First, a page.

Evolutionary biologists are driven by a desire to understand the staggering diversity of life on Earth, its history of change through time and the processes that have driven such change. DNA sequences are the fundamental material upon which evolutionary change is wrought and each organism’s genome carries the legacies of its evolutionary history. By sequencing the genomes of different organisms, we can use their similarities and differences to reconstruct historical relationships, known as phylogenies, and to test hypotheses about the evolutionary past. Phylogenies are of fundamental importance to fields as diverse as conservation, behavior, forensics, agriculture, and medicine. However, reconstructing phylogenies can be a very difficult and time-consuming task. Many genomes are enormous, genes can evolve in wildly different ways, and the number of possible shapes to the Tree of Life is beyond astronomical (literally). Therefore, modern phylogenetic analyses require serious computational power. In this talk, we will explore how phylogenies can help solve crimes of intentional disease transmission, uncover the ancient and hidden world in the soils of Amazonian rainforests, and resolve the ‘turtle identity crisis’. We will also talk about how none of this would be possible without biologists who are also interested in mathematics, programming, and who have access to really big computers.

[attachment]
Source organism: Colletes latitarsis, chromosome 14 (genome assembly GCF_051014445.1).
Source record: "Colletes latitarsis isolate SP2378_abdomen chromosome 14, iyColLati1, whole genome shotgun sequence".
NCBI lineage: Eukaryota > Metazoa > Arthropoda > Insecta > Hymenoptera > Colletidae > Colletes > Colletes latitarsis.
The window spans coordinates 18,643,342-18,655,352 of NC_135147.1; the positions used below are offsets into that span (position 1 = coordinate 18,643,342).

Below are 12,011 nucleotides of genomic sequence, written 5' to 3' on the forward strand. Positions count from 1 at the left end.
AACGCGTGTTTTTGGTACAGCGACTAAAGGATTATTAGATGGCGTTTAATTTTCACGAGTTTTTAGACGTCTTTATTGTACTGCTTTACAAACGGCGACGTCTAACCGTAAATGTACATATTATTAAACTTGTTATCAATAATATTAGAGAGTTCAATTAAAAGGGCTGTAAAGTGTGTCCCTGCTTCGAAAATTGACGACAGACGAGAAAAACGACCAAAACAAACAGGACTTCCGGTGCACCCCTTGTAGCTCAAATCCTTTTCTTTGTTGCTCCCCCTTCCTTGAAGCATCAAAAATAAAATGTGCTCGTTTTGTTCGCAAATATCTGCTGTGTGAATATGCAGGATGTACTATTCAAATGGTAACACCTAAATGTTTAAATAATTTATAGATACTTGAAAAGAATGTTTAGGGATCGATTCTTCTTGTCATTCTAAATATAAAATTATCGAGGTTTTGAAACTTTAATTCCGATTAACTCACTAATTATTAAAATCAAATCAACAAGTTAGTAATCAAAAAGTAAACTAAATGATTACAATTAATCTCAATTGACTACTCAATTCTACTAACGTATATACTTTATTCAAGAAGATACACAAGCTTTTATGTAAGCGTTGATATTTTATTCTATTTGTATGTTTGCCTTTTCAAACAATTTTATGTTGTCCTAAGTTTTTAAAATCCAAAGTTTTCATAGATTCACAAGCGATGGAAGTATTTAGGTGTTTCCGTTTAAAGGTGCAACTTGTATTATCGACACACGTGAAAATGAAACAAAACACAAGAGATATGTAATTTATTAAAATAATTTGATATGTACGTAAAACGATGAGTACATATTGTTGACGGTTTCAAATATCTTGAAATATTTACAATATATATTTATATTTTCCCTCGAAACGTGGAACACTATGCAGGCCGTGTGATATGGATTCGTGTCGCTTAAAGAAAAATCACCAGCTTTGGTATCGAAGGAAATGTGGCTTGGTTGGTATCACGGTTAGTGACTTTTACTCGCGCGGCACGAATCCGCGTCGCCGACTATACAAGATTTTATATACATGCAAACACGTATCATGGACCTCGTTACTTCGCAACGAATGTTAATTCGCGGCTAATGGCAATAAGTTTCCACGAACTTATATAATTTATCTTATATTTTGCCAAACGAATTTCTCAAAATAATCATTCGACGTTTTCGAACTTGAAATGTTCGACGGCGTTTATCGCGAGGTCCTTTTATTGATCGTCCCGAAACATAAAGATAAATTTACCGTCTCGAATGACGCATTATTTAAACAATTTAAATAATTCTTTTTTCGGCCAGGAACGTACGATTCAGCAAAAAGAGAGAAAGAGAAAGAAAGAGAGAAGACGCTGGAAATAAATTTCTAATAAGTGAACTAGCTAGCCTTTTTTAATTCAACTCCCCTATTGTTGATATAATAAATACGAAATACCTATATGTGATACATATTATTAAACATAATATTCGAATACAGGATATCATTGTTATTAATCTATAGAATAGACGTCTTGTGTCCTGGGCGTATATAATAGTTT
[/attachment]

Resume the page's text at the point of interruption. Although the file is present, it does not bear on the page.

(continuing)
LSU Department of Biological Sciences